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Title : THE MGNREGA SCHEME: More fund demanded

Date : Nov 26, 2021

Description :



Topic à Government Policies and Interventions


  • Why is it in the news:


  • The MGNREGA, the government's major rural employment scheme, has ran out of money halfway through the fiscal year. This means that payments to MGNREGA workers and material expenditures will be delayed unless states use their own finances.
  • Previously, the government implemented a category-based wage payment system for SC, ST, and others, which will take effect in the current fiscal year (2021-22), in order to appropriately reflect the flow of funds to various demographic groups on the ground.


  • About the MGNREGA Scheme:


  • The Mahatma Gandhi National Rural Employment Guarantee Act, formerly known as the National Rural Employment Guarantee Act, was passed in 2005 with the goal of increasing employment and social security in India.
  • The scheme, which is run by the Ministry of Rural Development, is a demand-driven pay employment scheme.
  • Every adult household member having a job card in a rural area is eligible for a job under the scheme.
  • Adult member volunteers for unskilled manual work will receive 100 days of guaranteed wage employment in a financial year under the scheme.
  • Except for districts having a 100% urban population, it covers all of India's districts.
  • There is also a provision for an additional 50 days of unskilled wage work in rural regions that have been notified of a drought or natural disaster.
  • Section 3(4) of the MGNREGA allows states to make provisions from their own finances to provide additional days beyond the period stipulated by the Act.


  • MGNREGA's Problems:


  • Wage Rates That Are Absurdly Low:


  • At least 17 of the 21 major states' MNREGA wage rates are currently lower than the state minimum wage for agriculture. The gap is between 23% and 33% of the minimum wage.
  • According to data from the National Sample Survey Office (NSSO), the average daily wage for general agricultural labourers in 2017 was Rs. 264.05 for males and Rs. 205.32 for women.
  • Workers have lost interest in working for MGNREGA projects as a result of the extremely low wage rates, allowing contractors and middlemen to seize control locally.


  • Inadequate Funding:


  • State governments are unable to meet the demand for MGNREGA jobs due to a shortage of money.


  • Wage Payment Delay:


  • Most states have failed to pay wages within 15 days, as required by the MGNREGA. Furthermore, workers are not rewarded if their salaries are not paid on time.
  • As a result, the system has become a supply-driven programme, and workers have begun to lose interest in working under it.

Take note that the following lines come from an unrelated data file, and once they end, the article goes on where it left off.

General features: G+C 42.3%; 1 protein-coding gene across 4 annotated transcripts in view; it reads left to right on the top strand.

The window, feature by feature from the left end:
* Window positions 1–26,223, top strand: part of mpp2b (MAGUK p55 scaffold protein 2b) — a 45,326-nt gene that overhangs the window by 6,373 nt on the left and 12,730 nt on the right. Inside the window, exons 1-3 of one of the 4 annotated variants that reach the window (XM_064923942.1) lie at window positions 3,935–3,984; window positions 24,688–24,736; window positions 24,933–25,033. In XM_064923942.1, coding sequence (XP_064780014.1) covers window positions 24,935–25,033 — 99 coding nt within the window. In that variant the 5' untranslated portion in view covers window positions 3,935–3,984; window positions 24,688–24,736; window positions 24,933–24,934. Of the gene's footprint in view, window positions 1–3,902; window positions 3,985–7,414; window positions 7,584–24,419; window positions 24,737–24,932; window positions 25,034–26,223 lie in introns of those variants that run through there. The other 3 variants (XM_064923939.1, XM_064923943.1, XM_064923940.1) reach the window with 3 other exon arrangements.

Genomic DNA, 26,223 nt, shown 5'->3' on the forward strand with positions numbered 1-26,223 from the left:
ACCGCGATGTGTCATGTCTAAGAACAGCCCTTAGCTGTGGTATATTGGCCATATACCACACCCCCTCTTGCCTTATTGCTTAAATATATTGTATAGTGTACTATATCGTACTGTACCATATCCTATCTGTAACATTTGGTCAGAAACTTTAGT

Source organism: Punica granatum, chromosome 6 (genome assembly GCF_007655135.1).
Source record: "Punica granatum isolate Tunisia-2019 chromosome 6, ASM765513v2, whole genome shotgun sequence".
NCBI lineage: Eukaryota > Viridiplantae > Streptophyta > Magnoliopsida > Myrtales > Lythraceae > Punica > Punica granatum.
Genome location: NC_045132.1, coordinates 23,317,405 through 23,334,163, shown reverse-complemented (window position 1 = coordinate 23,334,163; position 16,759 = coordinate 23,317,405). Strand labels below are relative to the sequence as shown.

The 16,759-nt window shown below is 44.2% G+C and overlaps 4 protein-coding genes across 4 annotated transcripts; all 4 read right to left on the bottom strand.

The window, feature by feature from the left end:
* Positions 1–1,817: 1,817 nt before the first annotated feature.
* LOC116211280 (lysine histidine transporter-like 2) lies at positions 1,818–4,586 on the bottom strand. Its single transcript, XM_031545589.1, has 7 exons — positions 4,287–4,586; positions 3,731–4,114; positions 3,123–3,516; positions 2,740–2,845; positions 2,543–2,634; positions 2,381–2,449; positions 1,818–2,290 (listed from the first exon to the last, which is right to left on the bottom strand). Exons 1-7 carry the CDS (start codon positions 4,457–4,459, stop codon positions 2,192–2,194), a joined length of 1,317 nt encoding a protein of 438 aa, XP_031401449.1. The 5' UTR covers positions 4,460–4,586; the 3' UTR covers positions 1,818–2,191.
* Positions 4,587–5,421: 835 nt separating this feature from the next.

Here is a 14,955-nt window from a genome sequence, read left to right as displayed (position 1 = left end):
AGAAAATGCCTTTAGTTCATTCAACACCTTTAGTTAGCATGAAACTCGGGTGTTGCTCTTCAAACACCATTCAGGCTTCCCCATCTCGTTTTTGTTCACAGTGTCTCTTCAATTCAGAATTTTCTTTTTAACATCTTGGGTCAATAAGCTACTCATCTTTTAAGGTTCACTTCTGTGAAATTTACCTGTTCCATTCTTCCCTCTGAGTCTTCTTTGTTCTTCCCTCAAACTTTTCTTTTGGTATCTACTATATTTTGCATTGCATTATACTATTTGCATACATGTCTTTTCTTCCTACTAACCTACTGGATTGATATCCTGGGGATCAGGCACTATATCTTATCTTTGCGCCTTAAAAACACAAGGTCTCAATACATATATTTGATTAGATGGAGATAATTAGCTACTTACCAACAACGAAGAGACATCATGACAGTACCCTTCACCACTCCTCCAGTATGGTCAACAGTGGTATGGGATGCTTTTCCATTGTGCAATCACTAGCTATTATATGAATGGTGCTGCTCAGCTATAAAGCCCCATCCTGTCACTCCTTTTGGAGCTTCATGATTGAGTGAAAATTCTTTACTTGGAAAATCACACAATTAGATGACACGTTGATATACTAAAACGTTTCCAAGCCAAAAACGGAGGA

• The Supreme Court called pending MGNREGA wage payments as "a blatant constitutional infringement perpetrated by the State" and "a modern type of beggar" in a 2016 ruling.
  • PRI's Ineffective Role: Due to their lack of autonomy, gramme panchayats are unable to implement the act effectively and efficiently.


  • Large Number of Unfinished Projects:


  • There has been a delay in the completion of MGNREGA projects, and project inspections have been irregular. Under MGNREGA, there is also a problem with work quality and asset development.


  • Job card fabrication:


  • There are various concerns associated to the existence of phoney work cards, including the inclusion of bogus names, missing entries, and delays in making job card entries.
  • The Government Must Ensure Work Is Available: Regardless of demand, the government must ensure that work is provided.
  • The government should expand the programme, focusing on value addition and increasing the number of community asset projects.


  • Strengthening the Scheme:


  • Better coordination between various government ministries, as well as the process for allocating and measuring work, is required.
  • This is one of the most successful charity programmes in recent years, and it has aided the impoverished in rural areas. Government officials, on the other hand, must take the initiative to implement the strategy and must not obstruct it.


  • Gender Wage Gap:


  • There are some disparities in compensation between men and women that must be addressed. On average, women in the sector earn 22.24 percent less than their male counterparts.


  • Source à The Hindu à 26/11/21 à Page 1

Tags : employment schemes, rural employment, employment gurantee

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